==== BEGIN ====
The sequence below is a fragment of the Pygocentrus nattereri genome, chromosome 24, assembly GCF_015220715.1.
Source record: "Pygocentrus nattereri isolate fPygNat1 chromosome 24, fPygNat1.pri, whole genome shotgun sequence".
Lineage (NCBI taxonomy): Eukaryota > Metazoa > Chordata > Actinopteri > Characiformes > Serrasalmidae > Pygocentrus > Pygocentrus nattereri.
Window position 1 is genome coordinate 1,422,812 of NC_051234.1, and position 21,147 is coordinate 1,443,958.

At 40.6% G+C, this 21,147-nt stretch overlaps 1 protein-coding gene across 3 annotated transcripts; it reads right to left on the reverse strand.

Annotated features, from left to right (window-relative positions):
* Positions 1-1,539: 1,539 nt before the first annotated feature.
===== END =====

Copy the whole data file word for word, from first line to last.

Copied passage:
The sequence below is a fragment of the Pygocentrus nattereri genome, chromosome 24, assembly GCF_015220715.1.
Source record: "Pygocentrus nattereri isolate fPygNat1 chromosome 24, fPygNat1.pri, whole genome shotgun sequence".
Lineage (NCBI taxonomy): Eukaryota > Metazoa > Chordata > Actinopteri > Characiformes > Serrasalmidae > Pygocentrus > Pygocentrus nattereri.
Window position 1 is genome coordinate 1,422,812 of NC_051234.1, and position 21,147 is coordinate 1,443,958.

At 40.6% G+C, this 21,147-nt stretch overlaps 1 protein-coding gene across 3 annotated transcripts; it reads right to left on the reverse strand.

Annotated features, from left to right (window-relative positions):
* Positions 1-1,539: 1,539 nt before the first annotated feature.